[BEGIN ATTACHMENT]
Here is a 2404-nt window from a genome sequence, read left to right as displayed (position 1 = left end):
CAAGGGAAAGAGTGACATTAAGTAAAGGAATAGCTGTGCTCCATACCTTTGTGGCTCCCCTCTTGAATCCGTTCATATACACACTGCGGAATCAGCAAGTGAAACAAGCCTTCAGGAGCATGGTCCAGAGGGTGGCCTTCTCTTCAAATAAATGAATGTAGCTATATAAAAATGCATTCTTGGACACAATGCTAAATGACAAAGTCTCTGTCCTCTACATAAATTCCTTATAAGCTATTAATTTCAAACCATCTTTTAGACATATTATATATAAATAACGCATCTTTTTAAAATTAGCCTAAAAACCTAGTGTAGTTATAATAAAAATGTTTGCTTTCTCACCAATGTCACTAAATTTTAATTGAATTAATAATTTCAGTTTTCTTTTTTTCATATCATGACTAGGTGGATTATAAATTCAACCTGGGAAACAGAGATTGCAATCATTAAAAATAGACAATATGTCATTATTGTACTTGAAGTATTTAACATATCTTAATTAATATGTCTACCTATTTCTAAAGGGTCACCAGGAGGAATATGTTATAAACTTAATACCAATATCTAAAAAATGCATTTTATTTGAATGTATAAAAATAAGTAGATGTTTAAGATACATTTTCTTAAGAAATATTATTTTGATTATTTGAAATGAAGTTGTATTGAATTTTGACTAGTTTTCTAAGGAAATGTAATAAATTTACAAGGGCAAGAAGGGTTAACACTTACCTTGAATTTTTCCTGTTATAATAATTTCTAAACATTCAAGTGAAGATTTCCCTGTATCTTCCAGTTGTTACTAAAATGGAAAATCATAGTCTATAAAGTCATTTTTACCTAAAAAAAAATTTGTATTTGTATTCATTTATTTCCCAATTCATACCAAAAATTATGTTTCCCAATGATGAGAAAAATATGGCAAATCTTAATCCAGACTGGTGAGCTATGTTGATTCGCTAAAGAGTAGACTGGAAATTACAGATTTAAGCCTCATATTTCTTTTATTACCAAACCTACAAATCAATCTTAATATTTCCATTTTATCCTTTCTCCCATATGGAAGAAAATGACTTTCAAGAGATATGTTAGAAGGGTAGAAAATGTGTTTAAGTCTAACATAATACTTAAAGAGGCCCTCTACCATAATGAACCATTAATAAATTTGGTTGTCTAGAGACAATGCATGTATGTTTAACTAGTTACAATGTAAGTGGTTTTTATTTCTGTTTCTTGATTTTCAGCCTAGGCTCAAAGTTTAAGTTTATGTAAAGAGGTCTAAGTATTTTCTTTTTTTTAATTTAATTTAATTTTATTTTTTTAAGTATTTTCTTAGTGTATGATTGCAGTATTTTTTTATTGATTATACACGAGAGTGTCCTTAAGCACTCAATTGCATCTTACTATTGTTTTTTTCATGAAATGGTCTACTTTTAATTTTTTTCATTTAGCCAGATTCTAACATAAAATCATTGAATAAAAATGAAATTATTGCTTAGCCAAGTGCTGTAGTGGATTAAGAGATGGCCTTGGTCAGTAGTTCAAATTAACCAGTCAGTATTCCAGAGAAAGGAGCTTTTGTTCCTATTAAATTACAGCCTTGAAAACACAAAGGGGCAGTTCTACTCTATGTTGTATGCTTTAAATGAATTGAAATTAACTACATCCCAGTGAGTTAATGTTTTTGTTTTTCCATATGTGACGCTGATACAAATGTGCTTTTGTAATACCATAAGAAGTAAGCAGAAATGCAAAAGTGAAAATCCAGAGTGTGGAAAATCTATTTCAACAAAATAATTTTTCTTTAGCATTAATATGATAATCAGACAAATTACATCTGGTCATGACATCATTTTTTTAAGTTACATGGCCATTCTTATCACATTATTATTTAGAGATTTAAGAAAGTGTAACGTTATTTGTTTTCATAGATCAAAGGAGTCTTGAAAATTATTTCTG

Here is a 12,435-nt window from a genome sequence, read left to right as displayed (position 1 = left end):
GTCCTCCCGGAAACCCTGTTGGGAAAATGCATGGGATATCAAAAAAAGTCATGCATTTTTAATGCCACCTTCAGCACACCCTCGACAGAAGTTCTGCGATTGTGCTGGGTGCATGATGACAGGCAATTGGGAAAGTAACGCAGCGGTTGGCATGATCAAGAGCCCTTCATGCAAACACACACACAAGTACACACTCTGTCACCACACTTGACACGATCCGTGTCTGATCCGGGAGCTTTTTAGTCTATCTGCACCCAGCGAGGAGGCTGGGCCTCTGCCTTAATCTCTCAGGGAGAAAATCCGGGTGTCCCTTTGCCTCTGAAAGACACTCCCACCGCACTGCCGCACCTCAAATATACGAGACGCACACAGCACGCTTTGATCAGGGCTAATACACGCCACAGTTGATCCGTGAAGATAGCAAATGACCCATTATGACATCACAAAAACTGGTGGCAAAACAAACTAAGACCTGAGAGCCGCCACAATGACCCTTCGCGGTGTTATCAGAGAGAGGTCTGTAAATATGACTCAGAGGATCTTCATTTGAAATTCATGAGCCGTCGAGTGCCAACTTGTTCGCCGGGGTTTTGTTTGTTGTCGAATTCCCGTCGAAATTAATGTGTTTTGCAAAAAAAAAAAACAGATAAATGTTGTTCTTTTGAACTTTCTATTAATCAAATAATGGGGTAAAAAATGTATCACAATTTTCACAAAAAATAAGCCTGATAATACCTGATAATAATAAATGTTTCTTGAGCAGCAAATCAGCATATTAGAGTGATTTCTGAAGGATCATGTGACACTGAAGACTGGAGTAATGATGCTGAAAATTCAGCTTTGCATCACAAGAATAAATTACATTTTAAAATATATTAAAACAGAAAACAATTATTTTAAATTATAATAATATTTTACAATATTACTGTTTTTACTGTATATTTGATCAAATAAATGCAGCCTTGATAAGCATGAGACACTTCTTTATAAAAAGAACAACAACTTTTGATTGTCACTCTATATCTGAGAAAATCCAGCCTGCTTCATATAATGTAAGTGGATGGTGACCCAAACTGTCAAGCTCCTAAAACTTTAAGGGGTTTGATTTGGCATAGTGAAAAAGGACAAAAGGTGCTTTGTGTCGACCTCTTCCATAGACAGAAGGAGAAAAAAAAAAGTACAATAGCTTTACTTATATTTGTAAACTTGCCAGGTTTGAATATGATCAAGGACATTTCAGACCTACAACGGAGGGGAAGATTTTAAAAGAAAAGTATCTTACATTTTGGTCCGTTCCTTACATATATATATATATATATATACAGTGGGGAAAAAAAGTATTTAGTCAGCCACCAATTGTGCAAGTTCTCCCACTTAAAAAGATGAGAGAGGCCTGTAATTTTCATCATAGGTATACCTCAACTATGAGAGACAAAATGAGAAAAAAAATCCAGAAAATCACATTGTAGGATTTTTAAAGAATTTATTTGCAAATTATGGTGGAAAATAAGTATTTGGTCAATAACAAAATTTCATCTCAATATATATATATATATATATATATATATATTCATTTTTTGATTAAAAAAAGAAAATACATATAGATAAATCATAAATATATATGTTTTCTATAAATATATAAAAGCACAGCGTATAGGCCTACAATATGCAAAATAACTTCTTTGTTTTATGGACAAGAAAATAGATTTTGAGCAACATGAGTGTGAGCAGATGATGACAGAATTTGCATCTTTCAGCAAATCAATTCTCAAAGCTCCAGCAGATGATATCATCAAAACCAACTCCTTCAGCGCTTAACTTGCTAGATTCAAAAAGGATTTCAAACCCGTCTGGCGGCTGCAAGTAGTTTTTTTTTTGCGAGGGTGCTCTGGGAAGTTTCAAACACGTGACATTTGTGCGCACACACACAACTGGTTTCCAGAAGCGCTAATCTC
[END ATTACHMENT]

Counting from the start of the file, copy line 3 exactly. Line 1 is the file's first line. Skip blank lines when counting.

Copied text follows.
Here is a 12,435-nt window from a genome sequence, read left to right as displayed (position 1 = left end):